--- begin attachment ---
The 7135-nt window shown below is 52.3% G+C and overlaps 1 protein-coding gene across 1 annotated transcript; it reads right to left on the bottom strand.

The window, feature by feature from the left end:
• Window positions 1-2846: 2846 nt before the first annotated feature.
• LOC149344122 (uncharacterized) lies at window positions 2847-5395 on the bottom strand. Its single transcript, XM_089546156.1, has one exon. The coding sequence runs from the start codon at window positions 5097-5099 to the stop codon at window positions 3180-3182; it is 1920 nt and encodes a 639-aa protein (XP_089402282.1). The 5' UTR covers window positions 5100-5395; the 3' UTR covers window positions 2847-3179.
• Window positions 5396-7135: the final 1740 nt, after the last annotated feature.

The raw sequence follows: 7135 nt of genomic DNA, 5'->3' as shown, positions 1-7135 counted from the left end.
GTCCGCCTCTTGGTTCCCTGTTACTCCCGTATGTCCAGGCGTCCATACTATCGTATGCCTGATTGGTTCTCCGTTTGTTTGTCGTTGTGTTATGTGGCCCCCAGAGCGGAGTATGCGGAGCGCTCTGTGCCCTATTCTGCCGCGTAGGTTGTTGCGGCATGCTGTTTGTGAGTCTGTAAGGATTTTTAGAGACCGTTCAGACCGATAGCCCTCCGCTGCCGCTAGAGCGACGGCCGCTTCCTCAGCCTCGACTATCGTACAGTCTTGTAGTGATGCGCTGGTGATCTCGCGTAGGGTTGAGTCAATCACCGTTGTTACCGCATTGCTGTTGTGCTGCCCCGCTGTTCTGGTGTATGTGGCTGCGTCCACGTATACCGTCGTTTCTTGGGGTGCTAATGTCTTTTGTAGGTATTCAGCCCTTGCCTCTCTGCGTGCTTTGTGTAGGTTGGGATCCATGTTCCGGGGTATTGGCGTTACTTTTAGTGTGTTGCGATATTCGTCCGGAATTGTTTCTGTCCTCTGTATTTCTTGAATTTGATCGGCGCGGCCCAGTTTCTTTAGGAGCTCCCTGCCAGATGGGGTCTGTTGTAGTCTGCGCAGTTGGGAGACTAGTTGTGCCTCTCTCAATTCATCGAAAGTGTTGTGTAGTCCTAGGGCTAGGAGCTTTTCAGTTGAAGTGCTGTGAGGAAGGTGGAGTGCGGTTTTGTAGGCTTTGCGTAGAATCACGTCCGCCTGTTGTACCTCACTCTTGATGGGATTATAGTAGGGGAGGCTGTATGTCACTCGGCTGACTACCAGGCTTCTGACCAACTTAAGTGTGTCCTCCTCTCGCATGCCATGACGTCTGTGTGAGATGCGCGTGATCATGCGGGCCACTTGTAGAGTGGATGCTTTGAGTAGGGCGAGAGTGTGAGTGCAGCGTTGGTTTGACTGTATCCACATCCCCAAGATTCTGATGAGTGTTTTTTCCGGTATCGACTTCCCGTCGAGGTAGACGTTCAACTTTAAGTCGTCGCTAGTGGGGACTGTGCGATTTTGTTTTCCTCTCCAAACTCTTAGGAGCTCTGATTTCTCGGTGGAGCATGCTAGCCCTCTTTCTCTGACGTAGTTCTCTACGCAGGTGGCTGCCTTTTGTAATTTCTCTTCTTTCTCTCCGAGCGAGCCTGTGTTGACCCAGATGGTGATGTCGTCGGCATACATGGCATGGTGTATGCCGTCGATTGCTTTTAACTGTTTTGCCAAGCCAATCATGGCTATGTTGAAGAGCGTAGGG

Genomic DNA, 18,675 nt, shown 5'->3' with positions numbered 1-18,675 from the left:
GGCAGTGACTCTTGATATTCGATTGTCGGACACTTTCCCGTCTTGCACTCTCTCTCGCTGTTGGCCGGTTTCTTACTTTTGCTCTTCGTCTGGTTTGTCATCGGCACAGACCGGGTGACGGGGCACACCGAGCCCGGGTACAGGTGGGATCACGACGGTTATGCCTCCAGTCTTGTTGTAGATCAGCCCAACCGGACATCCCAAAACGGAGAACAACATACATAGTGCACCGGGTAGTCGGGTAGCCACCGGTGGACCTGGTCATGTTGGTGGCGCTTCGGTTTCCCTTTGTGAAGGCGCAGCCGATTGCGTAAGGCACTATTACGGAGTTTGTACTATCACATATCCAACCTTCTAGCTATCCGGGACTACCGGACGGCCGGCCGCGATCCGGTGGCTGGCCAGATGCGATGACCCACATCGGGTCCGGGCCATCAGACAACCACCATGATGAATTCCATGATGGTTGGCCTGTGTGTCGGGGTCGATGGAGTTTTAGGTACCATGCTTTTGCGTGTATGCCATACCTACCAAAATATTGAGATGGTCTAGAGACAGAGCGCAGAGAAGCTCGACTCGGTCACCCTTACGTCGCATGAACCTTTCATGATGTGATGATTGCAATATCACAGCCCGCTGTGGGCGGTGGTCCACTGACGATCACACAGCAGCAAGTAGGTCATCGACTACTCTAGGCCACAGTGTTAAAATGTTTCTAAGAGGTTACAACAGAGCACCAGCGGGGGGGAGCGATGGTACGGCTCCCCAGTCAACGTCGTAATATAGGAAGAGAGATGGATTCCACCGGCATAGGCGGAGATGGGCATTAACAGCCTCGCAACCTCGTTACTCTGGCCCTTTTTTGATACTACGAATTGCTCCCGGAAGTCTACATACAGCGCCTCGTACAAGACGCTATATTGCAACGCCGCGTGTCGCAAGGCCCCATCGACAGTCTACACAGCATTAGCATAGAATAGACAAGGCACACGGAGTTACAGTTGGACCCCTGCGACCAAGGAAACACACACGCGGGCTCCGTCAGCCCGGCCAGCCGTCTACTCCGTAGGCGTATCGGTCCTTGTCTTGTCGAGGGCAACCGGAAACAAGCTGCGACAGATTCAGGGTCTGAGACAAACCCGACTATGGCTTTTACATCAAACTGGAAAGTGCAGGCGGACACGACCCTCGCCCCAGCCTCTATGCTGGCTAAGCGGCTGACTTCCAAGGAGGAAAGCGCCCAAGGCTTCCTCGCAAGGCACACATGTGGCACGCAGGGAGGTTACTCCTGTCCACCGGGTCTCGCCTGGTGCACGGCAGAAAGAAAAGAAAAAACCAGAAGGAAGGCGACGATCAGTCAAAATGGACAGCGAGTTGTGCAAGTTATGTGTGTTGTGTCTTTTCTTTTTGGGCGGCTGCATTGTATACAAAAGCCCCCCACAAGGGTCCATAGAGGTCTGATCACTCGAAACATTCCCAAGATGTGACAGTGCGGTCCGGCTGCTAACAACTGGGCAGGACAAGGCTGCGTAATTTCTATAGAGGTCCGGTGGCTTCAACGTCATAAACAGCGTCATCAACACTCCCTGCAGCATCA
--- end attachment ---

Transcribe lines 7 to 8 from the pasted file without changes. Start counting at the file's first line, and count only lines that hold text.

GTCCGCCTCTTGGTTCCCTGTTACTCCCGTATGTCCAGGCGTCCATACTATCGTATGCCTGATTGGTTCTCCGTTTGTTTGTCGTTGTGTTATGTGGCCCCCAGAGCGGAGTATGCGGAGCGCTCTGTGCCCTATTCTGCCGCGTAGGTTGTTGCGGCATGCTGTTTGTGAGTCTGTAAGGATTTTTAGAGACCGTTCAGACCGATAGCCCTCCGCTGCCGCTAGAGCGACGGCCGCTTCCTCAGCCTCGACTATCGTACAGTCTTGTAGTGATGCGCTGGTGATCTCGCGTAGGGTTGAGTCAATCACCGTTGTTACCGCATTGCTGTTGTGCTGCCCCGCTGTTCTGGTGTATGTGGCTGCGTCCACGTATACCGTCGTTTCTTGGGGTGCTAATGTCTTTTGTAGGTATTCAGCCCTTGCCTCTCTGCGTGCTTTGTGTAGGTTGGGATCCATGTTCCGGGGTATTGGCGTTACTTTTAGTGTGTTGCGATATTCGTCCGGAATTGTTTCTGTCCTCTGTATTTCTTGAATTTGATCGGCGCGGCCCAGTTTCTTTAGGAGCTCCCTGCCAGATGGGGTCTGTTGTAGTCTGCGCAGTTGGGAGACTAGTTGTGCCTCTCTCAATTCATCGAAAGTGTTGTGTAGTCCTAGGGCTAGGAGCTTTTCAGTTGAAGTGCTGTGAGGAAGGTGGAGTGCGGTTTTGTAGGCTTTGCGTAGAATCACGTCCGCCTGTTGTACCTCACTCTTGATGGGATTATAGTAGGGGAGGCTGTATGTCACTCGGCTGACTACCAGGCTTCTGACCAACTTAAGTGTGTCCTCCTCTCGCATGCCATGACGTCTGTGTGAGATGCGCGTGATCATGCGGGCCACTTGTAGAGTGGATGCTTTGAGTAGGGCGAGAGTGTGAGTGCAGCGTTGGTTTGACTGTATCCACATCCCCAAGATTCTGATGAGTGTTTTTTCCGGTATCGACTTCCCGTCGAGGTAGACGTTCAACTTTAAGTCGTCGCTAGTGGGGACTGTGCGATTTTGTTTTCCTCTCCAAACTCTTAGGAGCTCTGATTTCTCGGTGGAGCATGCTAGCCCTCTTTCTCTGACGTAGTTCTCTACGCAGGTGGCTGCCTTTTGTAATTTCTCTTCTTTCTCTCCGAGCGAGCCTGTGTTGACCCAGATGGTGATGTCGTCGGCATACATGGCATGGTGTATGCCGTCGATTGCTTTTAACTGTTTTGCCAAGCCAATCATGGCTATGTTGAAGAGCGTAGGG

Genomic DNA, 18,675 nt, shown 5'->3' with positions numbered 1-18,675 from the left: